Kia is warning its American dealers about poor performance, in response to a J.D. Power study.
The research, which analyzed customer sales satisfaction in the mass market, ranked Kia last, placing them behind 16 other major automakers. The report sourced information from nearly 37,000 consumers, asking them to report on their experiences with various steps in the dealership process.
However, neither Kia’s leadership or retail body have agreed on exactly why performance was so poor. Speaking to dealers earlier in the year, Chief Operating Officer, Steve Center, expressed worries that the brand could fall behind others due to its dealers’ poor digital literacy. Center used Sears as a cautionary example of what happens to companies who fail to adapt to new technology. Speaking later to Wards Auto in November, Center explained that dealerships “have to find a way to meet customer expectations.”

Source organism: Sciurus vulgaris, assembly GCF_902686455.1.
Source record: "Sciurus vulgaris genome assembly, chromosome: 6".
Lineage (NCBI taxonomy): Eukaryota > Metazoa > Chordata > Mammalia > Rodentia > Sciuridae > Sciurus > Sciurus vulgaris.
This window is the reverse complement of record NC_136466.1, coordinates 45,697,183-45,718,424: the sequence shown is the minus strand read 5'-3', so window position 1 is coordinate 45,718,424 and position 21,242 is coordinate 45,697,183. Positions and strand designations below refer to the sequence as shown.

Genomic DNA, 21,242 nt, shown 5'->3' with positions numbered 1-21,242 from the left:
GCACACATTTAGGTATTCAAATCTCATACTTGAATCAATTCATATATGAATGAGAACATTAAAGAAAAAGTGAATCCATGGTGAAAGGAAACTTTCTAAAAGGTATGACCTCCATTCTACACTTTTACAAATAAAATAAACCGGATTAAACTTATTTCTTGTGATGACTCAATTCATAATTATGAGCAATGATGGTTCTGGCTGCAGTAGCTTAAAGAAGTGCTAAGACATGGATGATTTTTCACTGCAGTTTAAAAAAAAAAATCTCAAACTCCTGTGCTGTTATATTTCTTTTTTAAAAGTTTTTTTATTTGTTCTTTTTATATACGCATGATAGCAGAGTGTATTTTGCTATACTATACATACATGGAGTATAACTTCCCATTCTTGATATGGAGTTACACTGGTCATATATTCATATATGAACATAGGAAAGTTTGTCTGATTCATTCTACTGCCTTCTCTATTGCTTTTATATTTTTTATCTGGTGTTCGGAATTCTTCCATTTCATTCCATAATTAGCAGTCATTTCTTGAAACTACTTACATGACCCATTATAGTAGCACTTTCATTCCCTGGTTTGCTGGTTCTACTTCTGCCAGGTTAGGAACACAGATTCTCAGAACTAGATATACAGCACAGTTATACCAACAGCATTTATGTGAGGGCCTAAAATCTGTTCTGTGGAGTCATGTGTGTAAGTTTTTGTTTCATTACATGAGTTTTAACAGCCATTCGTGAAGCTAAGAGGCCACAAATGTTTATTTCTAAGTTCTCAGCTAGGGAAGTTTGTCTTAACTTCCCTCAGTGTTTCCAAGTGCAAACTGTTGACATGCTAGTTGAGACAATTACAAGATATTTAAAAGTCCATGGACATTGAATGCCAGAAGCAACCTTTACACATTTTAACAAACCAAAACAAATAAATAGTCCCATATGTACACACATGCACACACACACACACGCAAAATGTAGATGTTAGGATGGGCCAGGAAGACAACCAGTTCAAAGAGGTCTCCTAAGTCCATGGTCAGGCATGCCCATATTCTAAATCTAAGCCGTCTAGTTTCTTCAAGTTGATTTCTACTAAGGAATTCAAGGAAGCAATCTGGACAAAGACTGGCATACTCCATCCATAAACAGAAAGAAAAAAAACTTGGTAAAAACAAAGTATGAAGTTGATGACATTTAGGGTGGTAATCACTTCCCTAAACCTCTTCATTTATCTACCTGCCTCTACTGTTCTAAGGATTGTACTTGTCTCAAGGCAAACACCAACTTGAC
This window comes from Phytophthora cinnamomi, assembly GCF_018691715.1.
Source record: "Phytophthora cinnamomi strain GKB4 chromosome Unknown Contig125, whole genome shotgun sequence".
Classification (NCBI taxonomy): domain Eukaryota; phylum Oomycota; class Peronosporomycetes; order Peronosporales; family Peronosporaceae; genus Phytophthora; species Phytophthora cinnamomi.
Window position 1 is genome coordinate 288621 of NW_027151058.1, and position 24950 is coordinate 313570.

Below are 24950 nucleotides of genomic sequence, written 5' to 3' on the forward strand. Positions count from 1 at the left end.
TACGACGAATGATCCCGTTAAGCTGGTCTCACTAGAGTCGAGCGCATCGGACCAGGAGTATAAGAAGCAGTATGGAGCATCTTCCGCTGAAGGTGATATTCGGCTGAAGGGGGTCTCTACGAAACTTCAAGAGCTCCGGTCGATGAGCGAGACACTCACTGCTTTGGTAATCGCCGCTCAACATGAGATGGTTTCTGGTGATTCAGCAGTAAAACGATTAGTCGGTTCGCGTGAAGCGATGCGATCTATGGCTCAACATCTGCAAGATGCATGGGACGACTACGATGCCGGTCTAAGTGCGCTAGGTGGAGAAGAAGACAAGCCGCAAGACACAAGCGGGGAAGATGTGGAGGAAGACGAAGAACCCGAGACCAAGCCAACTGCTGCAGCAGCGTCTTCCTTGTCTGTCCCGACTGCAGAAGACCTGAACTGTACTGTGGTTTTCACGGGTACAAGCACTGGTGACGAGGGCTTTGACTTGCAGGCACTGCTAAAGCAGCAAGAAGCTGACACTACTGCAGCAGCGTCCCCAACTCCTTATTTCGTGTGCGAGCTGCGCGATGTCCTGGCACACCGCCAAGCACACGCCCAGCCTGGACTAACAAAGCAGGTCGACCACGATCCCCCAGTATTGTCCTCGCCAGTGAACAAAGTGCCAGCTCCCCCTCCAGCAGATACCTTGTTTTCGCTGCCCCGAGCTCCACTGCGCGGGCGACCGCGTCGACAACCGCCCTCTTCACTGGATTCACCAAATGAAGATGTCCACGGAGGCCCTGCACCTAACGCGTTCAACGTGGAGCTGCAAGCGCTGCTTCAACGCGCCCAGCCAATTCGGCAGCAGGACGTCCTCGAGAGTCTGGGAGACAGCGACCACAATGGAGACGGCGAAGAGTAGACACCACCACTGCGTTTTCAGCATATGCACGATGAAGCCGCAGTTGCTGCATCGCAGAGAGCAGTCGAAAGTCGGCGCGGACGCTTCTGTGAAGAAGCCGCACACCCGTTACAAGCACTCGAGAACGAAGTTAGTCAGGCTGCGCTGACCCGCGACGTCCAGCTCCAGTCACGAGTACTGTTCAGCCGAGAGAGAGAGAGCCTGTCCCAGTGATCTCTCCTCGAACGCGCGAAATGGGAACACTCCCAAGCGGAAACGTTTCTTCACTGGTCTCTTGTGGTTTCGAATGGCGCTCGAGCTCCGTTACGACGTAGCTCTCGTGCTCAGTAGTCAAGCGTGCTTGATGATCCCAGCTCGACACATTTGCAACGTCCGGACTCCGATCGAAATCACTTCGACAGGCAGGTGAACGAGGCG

Yet the J.D. Power report attaches minimal importance to digital access, focusing instead on consumer experiences at the dealership. The question of what exactly Kia’s dealers should do to resolve its customer satisfaction issues has seemingly remained unanswered. The problem may be more pervasive than it seems, however. Hyundai, a partial owner of Kia, scored barely above its subsidiary in the same report, landing in second-to-last-place behind Toyota, and some 67 points short of the study’s leader, Buick.
Despite its customer service woes, it seems drivers of Kia vehicles are perfectly happy with their purchases, once the buying process is over, which is reflected in the company’s strong sales numbers. The brand hopes to leverage the generally positive reputation of its vehicles to grow its EV lineup over the next decade. Doing so, however, may require effort from all sectors of the organization, beyond its retailers.
Did you enjoy this article? Please share your thoughts, comments, or questions regarding this topic by connecting with us at email@example.com.